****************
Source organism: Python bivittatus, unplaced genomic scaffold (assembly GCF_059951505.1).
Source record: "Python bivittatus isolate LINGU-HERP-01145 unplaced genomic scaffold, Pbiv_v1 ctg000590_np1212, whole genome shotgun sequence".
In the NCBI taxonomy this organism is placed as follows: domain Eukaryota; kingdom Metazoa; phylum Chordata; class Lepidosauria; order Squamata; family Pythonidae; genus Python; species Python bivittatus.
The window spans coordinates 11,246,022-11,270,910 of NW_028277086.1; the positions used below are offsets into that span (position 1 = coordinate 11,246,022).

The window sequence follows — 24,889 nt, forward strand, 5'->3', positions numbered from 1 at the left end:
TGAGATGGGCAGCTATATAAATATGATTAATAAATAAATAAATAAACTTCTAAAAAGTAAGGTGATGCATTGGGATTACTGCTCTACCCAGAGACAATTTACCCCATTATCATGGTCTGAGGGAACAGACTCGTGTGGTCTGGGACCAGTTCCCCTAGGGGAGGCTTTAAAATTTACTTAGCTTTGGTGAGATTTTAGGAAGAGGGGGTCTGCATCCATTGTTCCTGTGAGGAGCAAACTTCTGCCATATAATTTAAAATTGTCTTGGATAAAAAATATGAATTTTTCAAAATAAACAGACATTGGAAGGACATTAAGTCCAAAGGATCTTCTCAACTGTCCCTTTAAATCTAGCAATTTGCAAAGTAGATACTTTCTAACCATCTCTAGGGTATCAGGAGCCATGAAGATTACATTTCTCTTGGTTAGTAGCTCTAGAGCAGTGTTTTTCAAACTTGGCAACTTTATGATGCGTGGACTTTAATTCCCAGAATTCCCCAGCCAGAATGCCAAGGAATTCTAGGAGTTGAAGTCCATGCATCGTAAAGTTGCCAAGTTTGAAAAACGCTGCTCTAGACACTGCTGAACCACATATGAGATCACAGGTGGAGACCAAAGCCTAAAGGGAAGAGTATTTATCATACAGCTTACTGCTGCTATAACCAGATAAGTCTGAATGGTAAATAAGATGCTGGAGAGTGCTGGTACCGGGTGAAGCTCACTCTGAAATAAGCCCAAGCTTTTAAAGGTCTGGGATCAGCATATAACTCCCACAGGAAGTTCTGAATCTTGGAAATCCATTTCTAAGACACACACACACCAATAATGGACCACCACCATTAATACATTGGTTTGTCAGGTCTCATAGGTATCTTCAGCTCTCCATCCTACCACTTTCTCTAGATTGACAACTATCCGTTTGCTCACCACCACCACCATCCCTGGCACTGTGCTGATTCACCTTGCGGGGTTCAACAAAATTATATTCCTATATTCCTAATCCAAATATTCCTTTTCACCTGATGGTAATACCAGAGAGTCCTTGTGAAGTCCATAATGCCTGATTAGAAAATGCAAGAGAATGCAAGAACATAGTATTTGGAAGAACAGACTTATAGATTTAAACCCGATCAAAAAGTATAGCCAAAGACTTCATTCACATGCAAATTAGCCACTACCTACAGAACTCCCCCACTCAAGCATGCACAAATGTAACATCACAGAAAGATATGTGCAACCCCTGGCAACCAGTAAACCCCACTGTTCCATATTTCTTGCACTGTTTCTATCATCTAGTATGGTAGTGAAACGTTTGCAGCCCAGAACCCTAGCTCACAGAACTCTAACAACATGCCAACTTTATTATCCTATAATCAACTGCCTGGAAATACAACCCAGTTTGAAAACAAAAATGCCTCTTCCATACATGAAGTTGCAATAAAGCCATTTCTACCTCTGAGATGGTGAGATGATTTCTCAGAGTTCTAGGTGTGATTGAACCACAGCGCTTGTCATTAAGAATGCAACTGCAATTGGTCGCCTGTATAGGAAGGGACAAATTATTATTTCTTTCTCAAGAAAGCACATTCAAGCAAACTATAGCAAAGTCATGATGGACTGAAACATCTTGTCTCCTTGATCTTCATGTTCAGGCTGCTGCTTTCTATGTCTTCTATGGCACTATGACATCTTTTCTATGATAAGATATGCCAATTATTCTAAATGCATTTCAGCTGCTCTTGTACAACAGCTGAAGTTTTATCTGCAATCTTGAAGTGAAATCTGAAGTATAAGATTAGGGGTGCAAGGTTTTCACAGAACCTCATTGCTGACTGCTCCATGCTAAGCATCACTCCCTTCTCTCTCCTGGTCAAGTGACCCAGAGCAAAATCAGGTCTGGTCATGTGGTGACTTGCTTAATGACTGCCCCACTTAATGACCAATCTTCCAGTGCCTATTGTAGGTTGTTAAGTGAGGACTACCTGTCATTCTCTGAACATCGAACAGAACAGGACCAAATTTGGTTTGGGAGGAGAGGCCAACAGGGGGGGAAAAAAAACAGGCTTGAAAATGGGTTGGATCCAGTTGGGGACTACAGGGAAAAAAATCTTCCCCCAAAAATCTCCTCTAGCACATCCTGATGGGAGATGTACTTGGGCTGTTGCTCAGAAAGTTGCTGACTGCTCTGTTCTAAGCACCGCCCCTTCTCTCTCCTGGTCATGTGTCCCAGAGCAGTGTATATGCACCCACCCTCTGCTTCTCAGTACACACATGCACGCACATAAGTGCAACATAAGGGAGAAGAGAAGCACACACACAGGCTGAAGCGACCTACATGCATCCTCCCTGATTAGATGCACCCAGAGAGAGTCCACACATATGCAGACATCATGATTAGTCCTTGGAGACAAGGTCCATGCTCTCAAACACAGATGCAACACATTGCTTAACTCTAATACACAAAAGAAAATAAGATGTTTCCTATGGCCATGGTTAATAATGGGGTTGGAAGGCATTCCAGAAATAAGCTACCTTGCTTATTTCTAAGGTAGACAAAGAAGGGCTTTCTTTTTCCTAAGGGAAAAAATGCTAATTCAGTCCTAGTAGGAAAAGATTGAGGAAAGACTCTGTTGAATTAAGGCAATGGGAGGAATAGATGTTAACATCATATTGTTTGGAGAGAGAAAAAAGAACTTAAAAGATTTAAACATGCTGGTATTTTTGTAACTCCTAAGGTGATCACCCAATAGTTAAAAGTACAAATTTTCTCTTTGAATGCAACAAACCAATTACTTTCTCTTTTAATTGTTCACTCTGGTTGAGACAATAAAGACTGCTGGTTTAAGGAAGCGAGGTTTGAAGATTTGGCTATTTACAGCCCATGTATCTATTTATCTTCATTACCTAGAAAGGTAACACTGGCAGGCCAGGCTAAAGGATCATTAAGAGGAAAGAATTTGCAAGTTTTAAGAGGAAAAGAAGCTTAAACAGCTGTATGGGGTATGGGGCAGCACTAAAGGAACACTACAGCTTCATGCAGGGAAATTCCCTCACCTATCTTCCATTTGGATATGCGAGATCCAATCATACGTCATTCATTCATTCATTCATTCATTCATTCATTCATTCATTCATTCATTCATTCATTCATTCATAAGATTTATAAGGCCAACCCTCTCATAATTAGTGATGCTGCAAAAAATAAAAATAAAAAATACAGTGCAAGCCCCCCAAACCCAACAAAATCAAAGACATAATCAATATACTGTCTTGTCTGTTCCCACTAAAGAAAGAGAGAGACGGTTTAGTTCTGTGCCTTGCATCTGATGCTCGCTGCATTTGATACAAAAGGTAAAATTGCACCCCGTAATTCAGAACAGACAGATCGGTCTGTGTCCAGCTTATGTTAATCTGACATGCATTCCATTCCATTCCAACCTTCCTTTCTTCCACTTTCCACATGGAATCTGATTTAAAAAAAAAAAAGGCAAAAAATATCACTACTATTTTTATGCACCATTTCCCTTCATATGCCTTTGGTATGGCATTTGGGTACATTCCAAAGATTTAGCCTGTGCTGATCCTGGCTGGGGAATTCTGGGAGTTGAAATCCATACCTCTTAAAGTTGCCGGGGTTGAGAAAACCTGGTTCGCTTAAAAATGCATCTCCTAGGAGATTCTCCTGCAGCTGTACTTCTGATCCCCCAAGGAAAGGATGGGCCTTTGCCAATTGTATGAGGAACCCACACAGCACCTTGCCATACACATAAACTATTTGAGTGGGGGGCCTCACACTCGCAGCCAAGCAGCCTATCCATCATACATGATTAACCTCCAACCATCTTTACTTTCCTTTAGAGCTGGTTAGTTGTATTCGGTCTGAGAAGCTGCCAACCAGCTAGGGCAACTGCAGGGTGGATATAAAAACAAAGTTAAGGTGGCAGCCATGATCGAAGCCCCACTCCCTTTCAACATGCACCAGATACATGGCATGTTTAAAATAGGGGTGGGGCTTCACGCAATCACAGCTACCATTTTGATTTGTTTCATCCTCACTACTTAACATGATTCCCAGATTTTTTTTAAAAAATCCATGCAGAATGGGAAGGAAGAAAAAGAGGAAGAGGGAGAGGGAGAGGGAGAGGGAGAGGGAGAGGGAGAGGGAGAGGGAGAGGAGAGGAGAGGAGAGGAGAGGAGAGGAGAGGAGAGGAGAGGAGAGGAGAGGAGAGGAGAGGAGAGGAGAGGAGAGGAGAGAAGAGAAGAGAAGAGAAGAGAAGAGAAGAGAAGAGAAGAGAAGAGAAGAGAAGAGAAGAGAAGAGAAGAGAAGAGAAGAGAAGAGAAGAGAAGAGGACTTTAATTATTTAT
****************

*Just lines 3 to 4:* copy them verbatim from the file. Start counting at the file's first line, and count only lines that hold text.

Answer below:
In the NCBI taxonomy this organism is placed as follows: domain Eukaryota; kingdom Metazoa; phylum Chordata; class Lepidosauria; order Squamata; family Pythonidae; genus Python; species Python bivittatus.
The window spans coordinates 11,246,022-11,270,910 of NW_028277086.1; the positions used below are offsets into that span (position 1 = coordinate 11,246,022).